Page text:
Will robots replace lawyers? The short answer is no, not yet. A report by McKinsey estimates that only 23% of a lawyer’s job could be automated with current technologies. With that being said there is a lot of buzz about AI at the moment and it has reached the offshore legal market. AI is a topic of discussion at partner strategy meetings, internal training seminars and industry conferences. AI will undoubtedly change the way we do business and it is important for law firms to invest the time and money to understand its applications and potential pros and cons.
The main areas it is being applied is in mundane data intensive tasks such as document review, legal research, document analysis and comparison, and practice management (timekeeping, billion, file management). AI is much better and quicker than humans at completing these tasks. Hours of research can be done in milliseconds. Machines are 100% accurate all of the time and they don’t get tired. The productivity gains and cost savings are obvious. The good news for lawyers is that these are the tasks that they often find frustrating and stressful (no doubt some of the old school might disagree on the legal research but times have changed!).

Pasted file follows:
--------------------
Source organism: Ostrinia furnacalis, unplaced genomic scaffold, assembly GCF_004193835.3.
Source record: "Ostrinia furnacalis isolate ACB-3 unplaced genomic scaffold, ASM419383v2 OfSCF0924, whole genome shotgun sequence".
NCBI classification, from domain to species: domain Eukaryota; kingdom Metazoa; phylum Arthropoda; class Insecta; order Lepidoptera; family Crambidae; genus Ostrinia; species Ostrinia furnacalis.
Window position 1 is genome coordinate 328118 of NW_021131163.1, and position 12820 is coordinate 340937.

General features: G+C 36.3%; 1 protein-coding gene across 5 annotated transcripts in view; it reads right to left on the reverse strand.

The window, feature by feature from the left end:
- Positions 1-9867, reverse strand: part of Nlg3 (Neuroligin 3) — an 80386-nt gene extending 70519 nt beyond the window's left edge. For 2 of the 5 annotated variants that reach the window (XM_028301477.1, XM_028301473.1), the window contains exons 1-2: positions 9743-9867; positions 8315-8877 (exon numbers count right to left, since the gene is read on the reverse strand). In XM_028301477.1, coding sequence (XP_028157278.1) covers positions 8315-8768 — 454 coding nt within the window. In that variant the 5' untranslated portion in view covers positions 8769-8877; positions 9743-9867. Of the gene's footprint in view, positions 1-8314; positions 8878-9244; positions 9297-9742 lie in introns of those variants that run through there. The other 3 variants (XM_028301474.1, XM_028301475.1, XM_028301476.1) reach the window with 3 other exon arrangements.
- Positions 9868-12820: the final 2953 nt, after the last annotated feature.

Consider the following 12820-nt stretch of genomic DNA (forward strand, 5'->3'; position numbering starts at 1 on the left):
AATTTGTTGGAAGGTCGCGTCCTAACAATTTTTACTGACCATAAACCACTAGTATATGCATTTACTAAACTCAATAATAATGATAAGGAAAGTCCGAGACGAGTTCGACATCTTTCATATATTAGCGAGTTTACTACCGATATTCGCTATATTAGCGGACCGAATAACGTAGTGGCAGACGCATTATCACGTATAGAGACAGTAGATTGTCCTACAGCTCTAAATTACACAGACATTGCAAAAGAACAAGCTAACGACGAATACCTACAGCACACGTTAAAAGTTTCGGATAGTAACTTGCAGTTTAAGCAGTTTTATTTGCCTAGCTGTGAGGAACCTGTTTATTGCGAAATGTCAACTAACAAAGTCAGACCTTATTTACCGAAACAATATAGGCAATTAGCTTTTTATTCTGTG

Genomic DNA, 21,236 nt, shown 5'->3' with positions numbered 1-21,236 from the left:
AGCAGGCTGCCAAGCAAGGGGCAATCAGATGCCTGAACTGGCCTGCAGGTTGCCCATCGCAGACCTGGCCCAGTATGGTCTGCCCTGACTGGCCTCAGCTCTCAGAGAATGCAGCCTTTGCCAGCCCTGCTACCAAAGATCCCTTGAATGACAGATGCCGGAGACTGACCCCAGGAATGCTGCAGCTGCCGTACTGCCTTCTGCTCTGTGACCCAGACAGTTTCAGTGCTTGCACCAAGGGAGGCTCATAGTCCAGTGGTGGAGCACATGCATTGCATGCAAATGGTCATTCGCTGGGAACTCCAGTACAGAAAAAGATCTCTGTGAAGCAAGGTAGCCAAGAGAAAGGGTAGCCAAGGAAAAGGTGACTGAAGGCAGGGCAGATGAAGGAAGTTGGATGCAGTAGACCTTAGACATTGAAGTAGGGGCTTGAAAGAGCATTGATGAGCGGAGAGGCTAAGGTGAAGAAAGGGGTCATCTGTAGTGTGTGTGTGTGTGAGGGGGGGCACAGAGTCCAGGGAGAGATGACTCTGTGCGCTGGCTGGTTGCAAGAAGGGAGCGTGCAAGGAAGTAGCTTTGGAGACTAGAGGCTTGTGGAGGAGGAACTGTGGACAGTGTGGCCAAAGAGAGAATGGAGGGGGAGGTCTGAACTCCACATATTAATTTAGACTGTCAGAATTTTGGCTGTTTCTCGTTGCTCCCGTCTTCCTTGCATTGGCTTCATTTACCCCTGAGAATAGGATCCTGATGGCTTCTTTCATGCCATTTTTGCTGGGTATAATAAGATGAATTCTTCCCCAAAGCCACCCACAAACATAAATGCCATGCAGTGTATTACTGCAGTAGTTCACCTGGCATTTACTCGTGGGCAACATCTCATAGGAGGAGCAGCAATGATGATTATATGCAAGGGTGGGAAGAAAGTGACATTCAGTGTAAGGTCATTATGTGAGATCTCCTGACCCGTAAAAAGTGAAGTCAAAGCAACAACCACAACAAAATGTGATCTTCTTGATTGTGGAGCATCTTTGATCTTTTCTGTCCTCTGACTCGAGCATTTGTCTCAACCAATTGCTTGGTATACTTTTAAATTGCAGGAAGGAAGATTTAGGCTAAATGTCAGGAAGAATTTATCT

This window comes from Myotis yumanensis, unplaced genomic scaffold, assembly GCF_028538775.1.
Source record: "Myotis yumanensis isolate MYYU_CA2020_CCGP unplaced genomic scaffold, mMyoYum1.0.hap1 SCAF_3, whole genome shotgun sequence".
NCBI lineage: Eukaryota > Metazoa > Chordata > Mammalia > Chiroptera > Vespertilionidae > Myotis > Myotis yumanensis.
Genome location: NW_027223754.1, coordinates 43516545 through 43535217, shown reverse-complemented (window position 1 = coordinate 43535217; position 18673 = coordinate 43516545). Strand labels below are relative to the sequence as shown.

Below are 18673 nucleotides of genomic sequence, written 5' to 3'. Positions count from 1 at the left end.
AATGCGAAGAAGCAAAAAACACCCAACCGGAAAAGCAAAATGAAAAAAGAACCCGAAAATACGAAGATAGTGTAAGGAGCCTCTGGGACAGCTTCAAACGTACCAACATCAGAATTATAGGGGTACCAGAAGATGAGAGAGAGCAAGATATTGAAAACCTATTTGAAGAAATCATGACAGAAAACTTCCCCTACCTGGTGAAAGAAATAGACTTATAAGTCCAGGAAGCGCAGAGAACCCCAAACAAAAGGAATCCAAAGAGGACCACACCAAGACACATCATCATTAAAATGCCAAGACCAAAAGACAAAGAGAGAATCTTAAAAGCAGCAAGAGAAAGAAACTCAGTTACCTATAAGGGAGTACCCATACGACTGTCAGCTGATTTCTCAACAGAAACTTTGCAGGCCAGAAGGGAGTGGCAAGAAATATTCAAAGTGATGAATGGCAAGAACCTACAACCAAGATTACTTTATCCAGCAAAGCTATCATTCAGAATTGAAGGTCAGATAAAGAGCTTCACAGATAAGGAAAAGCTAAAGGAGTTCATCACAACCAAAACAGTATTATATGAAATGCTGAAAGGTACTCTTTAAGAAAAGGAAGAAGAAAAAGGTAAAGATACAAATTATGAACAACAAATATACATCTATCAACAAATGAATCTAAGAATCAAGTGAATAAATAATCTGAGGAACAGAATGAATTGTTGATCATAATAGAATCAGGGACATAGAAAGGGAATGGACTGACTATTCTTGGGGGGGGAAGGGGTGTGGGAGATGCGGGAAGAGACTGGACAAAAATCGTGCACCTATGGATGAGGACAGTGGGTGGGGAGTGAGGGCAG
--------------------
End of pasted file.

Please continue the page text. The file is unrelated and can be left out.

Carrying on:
If a computer is doing much of the heavy lifting this will free up lawyers’ time and energy for problem solving, strategic analysis and advice, things that are innately human and things lawyers enjoy doing. The results, happy lawyers and happy clients. There is also a good case to be made that these technologies will increase access to self help resources and justice to a much larger audience than is currently the case.
It is still early days but things are moving quickly. There are challenges due to the infancy of the technology and there will certainly be growing pains. Some jobs will be eliminated but others will be created (at the time of publication Highbury Consulting was yet to receive instruction from a client to hire AI talent but expect to do so in the near future). Law firms need to figure out how technology can help humans be better at what they do rather than replace them.